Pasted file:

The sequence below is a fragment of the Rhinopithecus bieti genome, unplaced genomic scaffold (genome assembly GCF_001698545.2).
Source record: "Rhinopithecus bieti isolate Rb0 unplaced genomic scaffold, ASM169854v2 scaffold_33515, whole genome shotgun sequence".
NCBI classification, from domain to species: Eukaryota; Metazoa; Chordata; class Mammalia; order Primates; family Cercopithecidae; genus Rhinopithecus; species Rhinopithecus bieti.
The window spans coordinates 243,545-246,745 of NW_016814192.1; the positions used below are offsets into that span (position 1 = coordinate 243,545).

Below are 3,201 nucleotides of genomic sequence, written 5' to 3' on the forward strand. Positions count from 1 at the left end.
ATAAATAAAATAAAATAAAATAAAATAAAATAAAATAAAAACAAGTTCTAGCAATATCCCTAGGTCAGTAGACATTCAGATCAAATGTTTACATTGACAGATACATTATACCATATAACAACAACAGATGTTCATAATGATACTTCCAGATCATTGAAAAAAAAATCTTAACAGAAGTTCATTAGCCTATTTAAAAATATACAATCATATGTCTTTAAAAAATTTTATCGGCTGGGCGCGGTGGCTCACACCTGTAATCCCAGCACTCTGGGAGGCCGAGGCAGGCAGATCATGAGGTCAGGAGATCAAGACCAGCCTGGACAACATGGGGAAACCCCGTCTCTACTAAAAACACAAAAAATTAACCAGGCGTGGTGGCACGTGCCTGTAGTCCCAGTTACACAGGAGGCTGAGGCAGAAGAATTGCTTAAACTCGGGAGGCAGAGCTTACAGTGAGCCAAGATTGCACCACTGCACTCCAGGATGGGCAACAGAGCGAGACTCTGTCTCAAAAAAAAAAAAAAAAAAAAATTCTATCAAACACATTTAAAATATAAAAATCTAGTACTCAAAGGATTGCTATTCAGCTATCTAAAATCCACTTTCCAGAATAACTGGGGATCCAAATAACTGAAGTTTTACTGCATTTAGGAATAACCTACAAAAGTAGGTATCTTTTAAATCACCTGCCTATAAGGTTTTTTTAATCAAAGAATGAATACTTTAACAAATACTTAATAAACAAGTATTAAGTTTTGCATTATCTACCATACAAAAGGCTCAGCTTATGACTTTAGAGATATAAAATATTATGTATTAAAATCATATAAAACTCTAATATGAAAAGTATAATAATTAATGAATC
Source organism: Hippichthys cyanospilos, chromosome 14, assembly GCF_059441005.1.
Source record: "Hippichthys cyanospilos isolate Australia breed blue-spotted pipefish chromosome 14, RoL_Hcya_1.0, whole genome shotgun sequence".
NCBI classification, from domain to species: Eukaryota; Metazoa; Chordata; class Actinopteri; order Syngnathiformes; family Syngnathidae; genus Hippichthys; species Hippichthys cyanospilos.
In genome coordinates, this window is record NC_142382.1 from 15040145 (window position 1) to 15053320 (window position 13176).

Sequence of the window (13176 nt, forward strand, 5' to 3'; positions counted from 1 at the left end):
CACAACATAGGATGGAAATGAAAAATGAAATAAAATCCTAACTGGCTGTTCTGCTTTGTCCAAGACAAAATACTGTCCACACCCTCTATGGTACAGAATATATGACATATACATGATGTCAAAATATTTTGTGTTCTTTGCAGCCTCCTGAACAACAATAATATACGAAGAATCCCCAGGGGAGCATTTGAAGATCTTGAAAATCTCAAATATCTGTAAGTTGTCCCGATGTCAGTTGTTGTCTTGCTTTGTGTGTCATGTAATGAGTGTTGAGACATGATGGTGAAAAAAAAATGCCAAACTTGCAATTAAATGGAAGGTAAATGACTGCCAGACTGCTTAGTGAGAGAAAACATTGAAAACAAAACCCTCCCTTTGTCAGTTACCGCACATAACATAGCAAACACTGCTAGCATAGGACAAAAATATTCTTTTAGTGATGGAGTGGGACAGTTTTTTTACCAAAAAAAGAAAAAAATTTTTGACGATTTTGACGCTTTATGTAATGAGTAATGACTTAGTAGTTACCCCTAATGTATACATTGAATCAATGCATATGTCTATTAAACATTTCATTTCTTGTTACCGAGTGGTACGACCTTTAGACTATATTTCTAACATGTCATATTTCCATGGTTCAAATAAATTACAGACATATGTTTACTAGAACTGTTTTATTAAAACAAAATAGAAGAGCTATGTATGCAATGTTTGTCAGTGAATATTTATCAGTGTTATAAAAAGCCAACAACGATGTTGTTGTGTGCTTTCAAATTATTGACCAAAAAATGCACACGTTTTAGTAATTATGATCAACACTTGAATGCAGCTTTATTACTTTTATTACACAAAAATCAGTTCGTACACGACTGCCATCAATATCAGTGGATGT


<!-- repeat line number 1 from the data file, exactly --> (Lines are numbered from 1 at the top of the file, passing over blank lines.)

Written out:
The sequence below is a fragment of the Rhinopithecus bieti genome, unplaced genomic scaffold (genome assembly GCF_001698545.2).